Demos

(We obscured some screens for anonymity.)
  • Exploiting the Messaging Services
1. Bind the victim's registration ID to the attacker's device and use it to steal the victim's Facebook messages.
In this demo, we demonstrate how an attacker can bind the victim's registration ID to the attacker's device and steal the victim’s Facebook messages.

At first, a malicious app on the victim's device steals the android-id  and sends it to the attacker's server. The attacker then sends a fake registration request to the GCM server using the victim’s android-id and obtains the registration ID before the Facebook app is registered from the victim’s device (It doesn't matter whether the Facebook app has been installed or not). Since the registration ID is already tied to the attacker’s device, when the Facebook app on the victim's device registers, the Facebook app will receive the registration ID tied to the attacker's device. Therefore, the messages sent from the Facebook server to the victim through GCM will be delivered to the attacker’s device.
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Facebook


2. Steal the victim's registration ID and use it to control the victim's Android Device Manager
In this demo, we demonstrate how an attacker can use the GCM cloud-device link vulnerability to steal the victim's registration ID and control the victim's Android Device Manager (a system package). 

At first, a malicious app on the victim's device steals the android-id and google account and sends them to the attacker's server. To obtain a registration ID that is identical to the Android Device Manager (“com.google.android.gms”) on the victim’s device, the attacker sends a fake registration request with the victim’s android-id. Here the attacker uses scripts to construct the HTTPS registration request. Once the attacker acquires the victim’s registration ID, the attacker can use the victim's google account to construct fake commands and use his own malicious 3rd party app server to ring, lock and wipe the victim's device.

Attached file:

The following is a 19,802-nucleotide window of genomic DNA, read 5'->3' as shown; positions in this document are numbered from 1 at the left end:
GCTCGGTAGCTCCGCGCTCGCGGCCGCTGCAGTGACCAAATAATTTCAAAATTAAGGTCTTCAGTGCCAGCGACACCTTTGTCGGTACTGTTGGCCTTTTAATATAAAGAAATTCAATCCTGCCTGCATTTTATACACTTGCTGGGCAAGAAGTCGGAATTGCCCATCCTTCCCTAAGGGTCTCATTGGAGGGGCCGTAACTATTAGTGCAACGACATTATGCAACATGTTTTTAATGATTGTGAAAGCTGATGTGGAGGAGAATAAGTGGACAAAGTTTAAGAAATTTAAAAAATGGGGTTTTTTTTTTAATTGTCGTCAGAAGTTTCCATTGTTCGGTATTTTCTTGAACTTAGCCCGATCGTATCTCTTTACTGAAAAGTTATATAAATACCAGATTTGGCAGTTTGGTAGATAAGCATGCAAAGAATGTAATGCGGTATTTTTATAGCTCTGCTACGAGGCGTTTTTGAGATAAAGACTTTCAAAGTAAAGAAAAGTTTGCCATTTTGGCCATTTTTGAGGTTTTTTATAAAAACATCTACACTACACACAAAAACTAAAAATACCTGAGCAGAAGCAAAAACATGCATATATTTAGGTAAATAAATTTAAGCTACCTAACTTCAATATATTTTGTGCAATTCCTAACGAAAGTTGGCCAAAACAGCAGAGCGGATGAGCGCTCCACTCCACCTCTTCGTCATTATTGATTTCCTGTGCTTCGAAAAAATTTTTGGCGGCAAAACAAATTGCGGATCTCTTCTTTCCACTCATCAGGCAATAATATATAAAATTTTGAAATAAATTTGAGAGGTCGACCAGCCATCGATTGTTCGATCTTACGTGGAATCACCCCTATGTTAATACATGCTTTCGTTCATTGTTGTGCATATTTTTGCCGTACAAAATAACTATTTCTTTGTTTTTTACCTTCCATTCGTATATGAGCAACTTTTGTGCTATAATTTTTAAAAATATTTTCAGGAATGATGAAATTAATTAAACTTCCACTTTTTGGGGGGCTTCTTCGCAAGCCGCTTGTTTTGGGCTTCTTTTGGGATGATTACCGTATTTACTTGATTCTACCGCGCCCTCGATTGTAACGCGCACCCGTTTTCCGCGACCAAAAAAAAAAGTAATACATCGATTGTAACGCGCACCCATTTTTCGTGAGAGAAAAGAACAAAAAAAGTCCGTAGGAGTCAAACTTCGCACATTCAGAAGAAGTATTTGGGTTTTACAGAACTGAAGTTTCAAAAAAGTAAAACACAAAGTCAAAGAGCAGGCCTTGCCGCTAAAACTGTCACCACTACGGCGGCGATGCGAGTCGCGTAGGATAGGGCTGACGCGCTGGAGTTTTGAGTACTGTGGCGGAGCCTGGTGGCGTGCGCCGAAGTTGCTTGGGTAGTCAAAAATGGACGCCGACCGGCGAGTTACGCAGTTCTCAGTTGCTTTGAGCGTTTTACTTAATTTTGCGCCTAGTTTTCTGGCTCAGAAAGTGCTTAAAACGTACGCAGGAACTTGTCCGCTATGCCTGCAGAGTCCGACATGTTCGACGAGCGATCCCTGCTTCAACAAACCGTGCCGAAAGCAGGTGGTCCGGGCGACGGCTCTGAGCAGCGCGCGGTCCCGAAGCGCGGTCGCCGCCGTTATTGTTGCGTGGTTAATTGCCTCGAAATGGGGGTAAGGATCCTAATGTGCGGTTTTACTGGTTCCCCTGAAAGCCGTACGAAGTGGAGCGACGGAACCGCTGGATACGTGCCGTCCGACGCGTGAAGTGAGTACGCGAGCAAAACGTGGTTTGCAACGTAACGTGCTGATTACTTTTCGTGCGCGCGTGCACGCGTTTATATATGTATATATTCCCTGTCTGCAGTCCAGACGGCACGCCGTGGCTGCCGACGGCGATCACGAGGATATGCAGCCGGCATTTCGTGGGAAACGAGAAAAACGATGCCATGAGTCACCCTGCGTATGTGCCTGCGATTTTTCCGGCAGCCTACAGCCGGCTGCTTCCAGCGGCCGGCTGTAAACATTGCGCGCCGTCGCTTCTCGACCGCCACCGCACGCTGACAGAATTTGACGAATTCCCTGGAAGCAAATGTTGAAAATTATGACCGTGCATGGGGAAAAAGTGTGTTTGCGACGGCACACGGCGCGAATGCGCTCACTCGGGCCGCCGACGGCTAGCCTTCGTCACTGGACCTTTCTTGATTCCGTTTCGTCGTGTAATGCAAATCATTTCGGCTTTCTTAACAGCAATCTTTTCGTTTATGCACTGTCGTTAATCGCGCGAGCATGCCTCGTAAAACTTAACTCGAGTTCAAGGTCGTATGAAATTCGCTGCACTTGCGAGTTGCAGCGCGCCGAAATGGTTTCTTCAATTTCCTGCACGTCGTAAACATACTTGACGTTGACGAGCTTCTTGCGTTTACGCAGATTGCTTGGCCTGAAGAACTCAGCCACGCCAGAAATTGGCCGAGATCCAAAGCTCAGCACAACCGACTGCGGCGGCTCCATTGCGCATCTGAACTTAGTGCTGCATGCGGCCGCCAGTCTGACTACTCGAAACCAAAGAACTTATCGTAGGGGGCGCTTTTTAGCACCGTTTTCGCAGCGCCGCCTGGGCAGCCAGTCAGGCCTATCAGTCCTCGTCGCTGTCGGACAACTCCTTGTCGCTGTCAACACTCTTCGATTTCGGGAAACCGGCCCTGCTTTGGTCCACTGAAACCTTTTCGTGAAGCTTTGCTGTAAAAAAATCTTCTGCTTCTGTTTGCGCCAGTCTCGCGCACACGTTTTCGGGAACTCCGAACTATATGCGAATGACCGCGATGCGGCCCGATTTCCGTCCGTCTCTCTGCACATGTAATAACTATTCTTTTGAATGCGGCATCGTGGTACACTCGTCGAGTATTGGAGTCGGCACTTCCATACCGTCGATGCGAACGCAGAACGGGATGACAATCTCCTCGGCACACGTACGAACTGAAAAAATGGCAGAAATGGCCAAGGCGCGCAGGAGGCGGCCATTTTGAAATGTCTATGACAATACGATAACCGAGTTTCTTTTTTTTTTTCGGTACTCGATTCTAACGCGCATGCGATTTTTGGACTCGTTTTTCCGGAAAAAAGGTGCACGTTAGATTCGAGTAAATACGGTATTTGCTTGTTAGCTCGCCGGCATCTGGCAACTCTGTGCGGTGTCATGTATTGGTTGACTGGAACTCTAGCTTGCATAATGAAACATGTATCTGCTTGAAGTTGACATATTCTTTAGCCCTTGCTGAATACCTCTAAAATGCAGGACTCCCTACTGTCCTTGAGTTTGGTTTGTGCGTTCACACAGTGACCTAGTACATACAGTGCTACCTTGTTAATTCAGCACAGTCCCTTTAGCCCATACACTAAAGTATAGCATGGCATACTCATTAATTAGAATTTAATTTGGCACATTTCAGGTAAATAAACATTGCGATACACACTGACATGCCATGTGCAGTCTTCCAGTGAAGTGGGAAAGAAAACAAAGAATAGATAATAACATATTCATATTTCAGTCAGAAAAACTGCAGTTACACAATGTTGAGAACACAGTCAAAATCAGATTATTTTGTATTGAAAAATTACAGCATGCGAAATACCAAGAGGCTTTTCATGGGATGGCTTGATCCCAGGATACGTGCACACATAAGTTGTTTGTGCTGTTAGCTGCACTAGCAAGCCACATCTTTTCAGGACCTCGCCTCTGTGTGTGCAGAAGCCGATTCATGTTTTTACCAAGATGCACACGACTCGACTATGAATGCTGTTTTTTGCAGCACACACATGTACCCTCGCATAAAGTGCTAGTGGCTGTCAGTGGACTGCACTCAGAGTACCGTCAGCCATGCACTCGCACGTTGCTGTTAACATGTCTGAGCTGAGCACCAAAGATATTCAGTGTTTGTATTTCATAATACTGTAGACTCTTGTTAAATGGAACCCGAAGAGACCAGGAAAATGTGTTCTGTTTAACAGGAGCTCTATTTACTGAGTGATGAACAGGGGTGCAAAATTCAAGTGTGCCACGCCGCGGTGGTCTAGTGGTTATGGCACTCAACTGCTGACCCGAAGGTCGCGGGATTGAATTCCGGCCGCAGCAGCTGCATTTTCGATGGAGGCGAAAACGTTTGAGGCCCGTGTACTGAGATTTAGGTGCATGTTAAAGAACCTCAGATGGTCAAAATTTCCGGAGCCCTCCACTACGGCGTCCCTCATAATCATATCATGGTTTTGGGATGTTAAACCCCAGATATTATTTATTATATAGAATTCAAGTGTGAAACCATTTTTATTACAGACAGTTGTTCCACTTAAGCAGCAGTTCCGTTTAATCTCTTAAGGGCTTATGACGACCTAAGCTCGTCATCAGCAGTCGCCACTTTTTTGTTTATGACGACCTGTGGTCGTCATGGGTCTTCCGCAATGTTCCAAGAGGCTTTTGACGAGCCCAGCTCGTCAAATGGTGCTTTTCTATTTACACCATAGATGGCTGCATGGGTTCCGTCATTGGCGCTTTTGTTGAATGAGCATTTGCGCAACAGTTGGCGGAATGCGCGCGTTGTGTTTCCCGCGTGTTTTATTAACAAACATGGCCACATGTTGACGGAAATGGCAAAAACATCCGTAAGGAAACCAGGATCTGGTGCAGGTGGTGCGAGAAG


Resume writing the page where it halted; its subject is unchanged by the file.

We noticed that the registration ID needs to be used by the app server with an authorized sender ID to push messages to an app. However, we found that for GCM, this policy was not in place until very recently. The response from google also supports our finding. By exploiting the vulnerability, we were able to successfully add this attack.

 

Android Device Manager



  • Vulnerable On-device Communications
1. Intercept the GCM upstream message and use it to install/uninstall apps silently
In this demo, we demonstrate how an attacker can intercept the gms's upstream messages, obtain the registration id and install or uninstall apps silently. 

When an Android device adds a google account for the first time, the com.google.android.gms sends an upstream message. The malicious app on the victim’s device can intercept the upstream messages and obtain the PendingIntent of gms. Then the malicious app impersonates the gms to send registration request and obtains its registration ID. Also, because the gms shares a same signature with GooglePlay. the malicious app can inject gcm messages to GooglePlay and make GooglePlay install and remove apps without user confirmation.

Install/remove apps silently


        2. Intercept the GCM upstream message and use it to control victim's Android Device Manager
In this demo, we demonstrate how an attacker can intercept the gms's upstream messages and control victim's Android Device Manager.

When an Android device adds a google account for the first time, the com.google.android.gms sends an upstream message. The malicious app on the victim’s device can intercept the upstream messages and obtain the PendingIntent of gms. Because Android Device Manager is running in the gms process, the attacker can use the PendingIntent to send fake gcm messages to Android Device Manager. Exploiting such vulnerability, the malicious app sends fake messages that locks and wipes the device.

upstream and Android Device Manager


3. Intercept GCM registration request from Facebook messenger and use it to steal victim's Facebook messages
In this demo, we demonstrate how an attacker can intercept the GCM registration request sent from Facebook messenger and inject a fake registration ID that is bonded to the attacker's device, so the attacker can steal the victim's Facebook messages. 

We assume that there is a malicious app without any permission installed on the victim's phone. When the user logins to the Facebook messenger,  the Facebook messenger sends a GCM registration request. The malicious app intercepts the request and obtains the PendingIntent. Then the malicious app injects a fake registration ID that is bonded to the attacker's device. As a result, the Facebook sever binds the user account with the fake registration ID, which was injected by the malicious app. When Facebook messages are sent to the user, the Facebook server will use the fake registration ID to send the messages. Thus, the messages will be delivered to the attacker's device. 

Note that both facebook messenger and attacker can get messages. It's because that facebook messenger can still get messages directly through web, even if gcm doesn't work.

Device misbinding




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